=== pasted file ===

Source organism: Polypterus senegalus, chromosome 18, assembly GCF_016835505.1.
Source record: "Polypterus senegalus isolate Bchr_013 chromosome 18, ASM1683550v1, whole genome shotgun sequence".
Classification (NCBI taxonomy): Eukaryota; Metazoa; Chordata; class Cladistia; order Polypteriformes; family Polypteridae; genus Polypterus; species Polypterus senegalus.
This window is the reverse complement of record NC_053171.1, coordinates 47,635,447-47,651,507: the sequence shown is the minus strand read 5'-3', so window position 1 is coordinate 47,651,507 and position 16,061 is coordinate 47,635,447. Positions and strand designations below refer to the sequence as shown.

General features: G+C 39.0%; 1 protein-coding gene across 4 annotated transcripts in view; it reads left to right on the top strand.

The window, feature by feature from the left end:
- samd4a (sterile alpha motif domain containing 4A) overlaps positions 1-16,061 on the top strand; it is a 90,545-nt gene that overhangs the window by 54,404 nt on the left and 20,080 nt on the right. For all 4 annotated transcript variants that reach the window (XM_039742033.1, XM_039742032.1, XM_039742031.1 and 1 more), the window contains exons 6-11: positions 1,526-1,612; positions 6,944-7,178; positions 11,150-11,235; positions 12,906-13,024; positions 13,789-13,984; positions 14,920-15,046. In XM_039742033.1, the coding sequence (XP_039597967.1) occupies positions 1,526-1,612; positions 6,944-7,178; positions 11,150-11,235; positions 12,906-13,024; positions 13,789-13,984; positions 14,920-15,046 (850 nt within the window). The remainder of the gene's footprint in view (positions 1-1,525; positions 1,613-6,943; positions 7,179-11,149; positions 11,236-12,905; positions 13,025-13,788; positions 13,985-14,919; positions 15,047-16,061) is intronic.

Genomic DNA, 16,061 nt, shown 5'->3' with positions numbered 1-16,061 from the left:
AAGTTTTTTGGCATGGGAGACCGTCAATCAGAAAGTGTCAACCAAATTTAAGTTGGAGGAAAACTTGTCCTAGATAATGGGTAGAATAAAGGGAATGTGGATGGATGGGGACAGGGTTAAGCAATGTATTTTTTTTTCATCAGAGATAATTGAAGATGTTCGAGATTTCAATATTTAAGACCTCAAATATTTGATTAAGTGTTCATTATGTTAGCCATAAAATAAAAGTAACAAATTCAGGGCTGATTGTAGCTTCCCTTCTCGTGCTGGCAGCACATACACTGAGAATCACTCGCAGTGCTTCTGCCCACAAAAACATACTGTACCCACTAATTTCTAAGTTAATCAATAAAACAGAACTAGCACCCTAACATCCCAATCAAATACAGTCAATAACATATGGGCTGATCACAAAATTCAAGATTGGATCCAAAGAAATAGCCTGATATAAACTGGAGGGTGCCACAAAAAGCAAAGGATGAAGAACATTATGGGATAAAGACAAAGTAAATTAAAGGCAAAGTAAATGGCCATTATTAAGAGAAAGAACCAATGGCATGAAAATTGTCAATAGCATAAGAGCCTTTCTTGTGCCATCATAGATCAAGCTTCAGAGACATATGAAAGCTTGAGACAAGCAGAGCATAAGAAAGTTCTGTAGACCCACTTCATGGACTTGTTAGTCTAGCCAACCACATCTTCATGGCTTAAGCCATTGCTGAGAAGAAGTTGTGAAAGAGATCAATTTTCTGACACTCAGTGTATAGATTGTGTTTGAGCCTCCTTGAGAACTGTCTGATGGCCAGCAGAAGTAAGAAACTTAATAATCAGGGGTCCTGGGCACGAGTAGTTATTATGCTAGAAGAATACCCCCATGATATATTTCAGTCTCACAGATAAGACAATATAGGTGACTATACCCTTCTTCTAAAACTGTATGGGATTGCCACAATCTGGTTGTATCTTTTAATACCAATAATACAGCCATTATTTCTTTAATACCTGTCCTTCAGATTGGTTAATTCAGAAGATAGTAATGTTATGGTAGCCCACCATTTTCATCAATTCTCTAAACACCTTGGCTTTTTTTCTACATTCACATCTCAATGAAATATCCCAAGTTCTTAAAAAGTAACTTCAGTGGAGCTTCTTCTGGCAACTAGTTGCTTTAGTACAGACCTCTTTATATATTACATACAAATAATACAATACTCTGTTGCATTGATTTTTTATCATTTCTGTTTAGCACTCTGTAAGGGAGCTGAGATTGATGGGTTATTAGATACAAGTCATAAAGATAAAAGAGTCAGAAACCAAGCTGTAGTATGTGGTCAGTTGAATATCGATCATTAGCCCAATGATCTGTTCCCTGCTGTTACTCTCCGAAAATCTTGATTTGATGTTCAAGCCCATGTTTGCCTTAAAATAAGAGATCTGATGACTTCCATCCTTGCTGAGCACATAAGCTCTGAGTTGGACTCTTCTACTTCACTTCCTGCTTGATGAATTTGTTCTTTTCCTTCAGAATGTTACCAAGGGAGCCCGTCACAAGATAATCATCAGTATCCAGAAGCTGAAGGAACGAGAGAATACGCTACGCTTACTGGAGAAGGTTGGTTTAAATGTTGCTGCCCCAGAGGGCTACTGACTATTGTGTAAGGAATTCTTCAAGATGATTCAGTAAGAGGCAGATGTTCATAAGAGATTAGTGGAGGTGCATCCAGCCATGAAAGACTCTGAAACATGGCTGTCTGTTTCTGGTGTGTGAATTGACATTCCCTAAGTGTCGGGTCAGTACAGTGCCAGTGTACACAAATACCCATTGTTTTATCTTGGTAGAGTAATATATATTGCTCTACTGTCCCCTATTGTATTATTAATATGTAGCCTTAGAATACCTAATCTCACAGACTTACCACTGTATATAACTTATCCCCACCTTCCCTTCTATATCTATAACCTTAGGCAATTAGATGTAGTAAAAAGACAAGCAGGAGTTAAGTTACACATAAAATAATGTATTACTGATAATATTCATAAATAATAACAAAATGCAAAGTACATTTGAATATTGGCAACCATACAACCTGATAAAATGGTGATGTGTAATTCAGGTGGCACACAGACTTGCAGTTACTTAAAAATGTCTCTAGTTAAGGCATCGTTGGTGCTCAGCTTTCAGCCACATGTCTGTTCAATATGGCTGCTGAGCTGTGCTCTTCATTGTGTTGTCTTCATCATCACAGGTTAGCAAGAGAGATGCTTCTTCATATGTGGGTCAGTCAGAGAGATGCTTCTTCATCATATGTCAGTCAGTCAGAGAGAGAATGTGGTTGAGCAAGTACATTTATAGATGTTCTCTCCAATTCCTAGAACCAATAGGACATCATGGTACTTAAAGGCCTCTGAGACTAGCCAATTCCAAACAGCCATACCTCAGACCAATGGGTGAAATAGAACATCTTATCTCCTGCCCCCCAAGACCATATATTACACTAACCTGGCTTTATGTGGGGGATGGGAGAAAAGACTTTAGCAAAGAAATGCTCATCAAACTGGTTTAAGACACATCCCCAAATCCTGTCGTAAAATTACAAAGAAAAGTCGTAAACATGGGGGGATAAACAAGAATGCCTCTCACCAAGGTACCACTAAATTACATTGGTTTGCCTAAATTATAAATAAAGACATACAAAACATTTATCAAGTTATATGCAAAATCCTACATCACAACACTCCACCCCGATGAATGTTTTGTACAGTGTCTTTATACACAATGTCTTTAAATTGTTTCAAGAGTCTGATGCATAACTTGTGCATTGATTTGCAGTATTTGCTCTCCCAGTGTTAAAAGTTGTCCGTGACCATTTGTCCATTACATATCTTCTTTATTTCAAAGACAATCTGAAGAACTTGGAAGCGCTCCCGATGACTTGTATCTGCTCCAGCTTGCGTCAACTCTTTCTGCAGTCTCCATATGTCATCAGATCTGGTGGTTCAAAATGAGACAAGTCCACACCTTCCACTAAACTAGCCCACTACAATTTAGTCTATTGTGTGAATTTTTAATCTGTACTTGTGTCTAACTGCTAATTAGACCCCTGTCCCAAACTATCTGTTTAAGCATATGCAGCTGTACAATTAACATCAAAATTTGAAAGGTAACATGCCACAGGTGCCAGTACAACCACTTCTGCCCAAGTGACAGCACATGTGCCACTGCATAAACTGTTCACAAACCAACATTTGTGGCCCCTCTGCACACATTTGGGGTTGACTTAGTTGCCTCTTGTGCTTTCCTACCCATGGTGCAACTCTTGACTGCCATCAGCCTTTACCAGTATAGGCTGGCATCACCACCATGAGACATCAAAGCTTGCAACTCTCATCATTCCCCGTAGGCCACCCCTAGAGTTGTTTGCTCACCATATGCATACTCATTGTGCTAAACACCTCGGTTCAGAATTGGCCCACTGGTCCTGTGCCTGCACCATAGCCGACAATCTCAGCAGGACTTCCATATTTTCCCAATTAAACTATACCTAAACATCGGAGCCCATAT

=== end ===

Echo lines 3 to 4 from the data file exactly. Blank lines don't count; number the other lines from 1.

Classification (NCBI taxonomy): Eukaryota; Metazoa; Chordata; class Cladistia; order Polypteriformes; family Polypteridae; genus Polypterus; species Polypterus senegalus.
This window is the reverse complement of record NC_053171.1, coordinates 47,635,447-47,651,507: the sequence shown is the minus strand read 5'-3', so window position 1 is coordinate 47,651,507 and position 16,061 is coordinate 47,635,447. Positions and strand designations below refer to the sequence as shown.